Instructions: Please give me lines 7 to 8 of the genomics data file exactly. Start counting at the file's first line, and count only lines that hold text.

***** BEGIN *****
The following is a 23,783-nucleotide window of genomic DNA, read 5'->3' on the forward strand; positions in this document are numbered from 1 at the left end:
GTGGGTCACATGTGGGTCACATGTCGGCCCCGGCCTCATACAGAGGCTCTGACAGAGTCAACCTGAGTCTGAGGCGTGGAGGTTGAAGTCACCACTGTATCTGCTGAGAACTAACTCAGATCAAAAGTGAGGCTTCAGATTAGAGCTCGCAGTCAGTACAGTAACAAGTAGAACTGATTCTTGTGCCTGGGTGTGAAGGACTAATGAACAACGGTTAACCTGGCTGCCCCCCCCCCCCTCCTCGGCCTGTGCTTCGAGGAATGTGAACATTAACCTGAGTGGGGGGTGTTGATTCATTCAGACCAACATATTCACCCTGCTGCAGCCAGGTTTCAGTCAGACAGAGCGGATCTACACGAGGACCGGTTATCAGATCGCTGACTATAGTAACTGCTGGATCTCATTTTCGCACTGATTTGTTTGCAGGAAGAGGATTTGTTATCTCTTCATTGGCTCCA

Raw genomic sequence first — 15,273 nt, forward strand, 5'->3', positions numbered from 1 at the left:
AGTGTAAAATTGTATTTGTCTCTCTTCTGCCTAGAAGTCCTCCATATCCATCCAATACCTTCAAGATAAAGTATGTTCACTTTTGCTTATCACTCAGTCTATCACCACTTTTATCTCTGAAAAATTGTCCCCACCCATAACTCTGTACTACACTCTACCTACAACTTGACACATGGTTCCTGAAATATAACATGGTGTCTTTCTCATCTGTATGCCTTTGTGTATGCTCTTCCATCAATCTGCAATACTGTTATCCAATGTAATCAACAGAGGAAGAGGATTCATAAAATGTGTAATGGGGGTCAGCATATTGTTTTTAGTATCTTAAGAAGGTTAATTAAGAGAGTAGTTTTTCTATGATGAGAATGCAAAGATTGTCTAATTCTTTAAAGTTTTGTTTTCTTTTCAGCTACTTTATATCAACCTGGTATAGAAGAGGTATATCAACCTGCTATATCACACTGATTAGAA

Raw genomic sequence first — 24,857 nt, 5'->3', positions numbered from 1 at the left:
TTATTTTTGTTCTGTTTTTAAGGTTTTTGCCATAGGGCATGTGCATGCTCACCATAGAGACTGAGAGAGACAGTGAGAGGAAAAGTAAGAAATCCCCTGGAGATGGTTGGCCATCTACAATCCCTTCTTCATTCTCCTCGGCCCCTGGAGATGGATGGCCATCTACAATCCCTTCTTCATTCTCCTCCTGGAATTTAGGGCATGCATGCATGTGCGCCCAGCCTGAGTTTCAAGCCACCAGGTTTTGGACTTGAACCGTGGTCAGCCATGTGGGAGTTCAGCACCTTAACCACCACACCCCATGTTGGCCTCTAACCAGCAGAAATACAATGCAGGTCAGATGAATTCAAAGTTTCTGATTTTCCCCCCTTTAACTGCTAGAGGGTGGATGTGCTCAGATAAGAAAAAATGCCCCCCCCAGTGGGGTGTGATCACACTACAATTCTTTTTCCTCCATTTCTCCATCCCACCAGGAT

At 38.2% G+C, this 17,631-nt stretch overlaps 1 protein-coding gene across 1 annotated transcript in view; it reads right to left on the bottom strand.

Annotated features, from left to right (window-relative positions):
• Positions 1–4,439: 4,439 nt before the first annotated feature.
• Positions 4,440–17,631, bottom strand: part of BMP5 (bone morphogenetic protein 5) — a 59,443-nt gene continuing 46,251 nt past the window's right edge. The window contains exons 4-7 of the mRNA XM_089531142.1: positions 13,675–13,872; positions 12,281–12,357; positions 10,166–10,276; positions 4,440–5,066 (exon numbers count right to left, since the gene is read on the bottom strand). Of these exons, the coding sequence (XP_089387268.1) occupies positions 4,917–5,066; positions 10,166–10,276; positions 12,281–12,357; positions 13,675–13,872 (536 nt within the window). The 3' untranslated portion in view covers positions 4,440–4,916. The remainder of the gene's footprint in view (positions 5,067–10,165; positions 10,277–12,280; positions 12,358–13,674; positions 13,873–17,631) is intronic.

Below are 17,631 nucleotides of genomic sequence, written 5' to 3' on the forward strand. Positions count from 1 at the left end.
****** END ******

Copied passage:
At 38.2% G+C, this 17,631-nt stretch overlaps 1 protein-coding gene across 1 annotated transcript in view; it reads right to left on the bottom strand.

Annotated features, from left to right (window-relative positions):